Hispanics’ Experience Navigating, Receiving Care Through Medicare Managed Care System Varies by Geographic Location, Language Used, Study Finds
Hispanics' experience with the Medicare managed care system and ability to obtain health services varies based on geographic location and language barriers, according to a report published in Health Services Research, HealthDay/Washington Post reports (HealthDay/Washington Post, 10/9).
For the report, lead researcher Robert Weech-Maldonado, an associate professor at the University of Florida College of Public Health and Health Professions, and colleagues analyzed data from the Consumer Assessments of Healthcare Providers and Systems' Medicare managed care survey that was conducted in 2002. The survey focused on timeliness of care, provider communication, office staff helpfulness, ability to obtain needed care and customer service from health plans. It included responses from more than 125,000 Medicare beneficiaries, 7% of whom identified themselves as Hispanic.
Overall, Hispanics who spoke Spanish reported more negative experiences than Hispanics speaking English (UF release, 10/9). Spanish-speaking Hispanics reported less-favorable experiences, particularly when communicating with care providers or office staff, the study found, which indicates the possibility that such patients face more language barriers in health care settings.
Spanish-speaking Hispanics, however, did report a more favorable experience than English-speaking Hispanics in dealing with the managed care aspects of the health care system, such as receiving needed care and communicating with customer service.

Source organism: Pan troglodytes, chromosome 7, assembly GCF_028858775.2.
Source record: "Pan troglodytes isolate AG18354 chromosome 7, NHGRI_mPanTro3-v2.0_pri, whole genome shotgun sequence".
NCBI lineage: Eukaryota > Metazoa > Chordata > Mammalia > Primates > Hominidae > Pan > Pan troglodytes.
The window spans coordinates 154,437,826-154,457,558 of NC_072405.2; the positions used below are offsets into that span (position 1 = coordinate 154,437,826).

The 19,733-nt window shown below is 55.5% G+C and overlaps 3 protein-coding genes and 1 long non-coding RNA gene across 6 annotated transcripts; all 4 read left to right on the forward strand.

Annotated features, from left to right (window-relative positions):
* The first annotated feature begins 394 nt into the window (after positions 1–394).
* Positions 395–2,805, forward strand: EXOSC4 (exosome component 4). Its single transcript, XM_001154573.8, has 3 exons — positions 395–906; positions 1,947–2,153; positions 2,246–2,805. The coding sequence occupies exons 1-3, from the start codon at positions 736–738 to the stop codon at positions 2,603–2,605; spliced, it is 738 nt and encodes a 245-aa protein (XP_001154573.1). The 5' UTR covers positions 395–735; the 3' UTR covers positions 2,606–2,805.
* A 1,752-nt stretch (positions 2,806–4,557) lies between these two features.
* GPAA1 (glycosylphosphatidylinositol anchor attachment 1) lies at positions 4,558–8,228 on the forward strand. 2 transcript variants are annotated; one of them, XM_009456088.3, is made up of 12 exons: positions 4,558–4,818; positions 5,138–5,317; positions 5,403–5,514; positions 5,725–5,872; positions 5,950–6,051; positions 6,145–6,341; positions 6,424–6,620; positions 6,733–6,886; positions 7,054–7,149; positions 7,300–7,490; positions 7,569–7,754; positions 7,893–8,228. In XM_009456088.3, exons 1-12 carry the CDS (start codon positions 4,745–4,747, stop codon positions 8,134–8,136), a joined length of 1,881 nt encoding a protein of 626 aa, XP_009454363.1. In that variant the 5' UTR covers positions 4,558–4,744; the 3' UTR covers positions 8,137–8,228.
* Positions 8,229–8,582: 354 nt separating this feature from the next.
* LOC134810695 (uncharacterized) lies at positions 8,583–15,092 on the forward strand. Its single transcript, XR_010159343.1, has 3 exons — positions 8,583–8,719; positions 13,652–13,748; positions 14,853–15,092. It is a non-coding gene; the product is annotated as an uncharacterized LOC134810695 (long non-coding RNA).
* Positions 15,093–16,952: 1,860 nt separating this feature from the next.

The study also found that Spanish-speaking Hispanics in Florida reported having experiences that were similar to or better than English-speaking Hispanics in all aspects of care, while those in California or the New York state/New Jersey region did not (HealthDay/Washington Post, 10/9). Weech-Maldonado said, "Eighty-six percent of the Spanish-speaking survey respondents from Florida live in the Miami area, the U.S. city with the highest proportion of Hispanic residents. Spanish is one of the primary languages in Miami, and there is an excellent network of Spanish-speaking health providers" (UF release, 10/9).
According to Weech-Maldonado, the findings suggest that improvements need to be made in language services, "not only because it's the right thing to do, but because it can impact patient reports of care and ultimately can influence quality of care" (HealthDay/Washington Post, 10/9).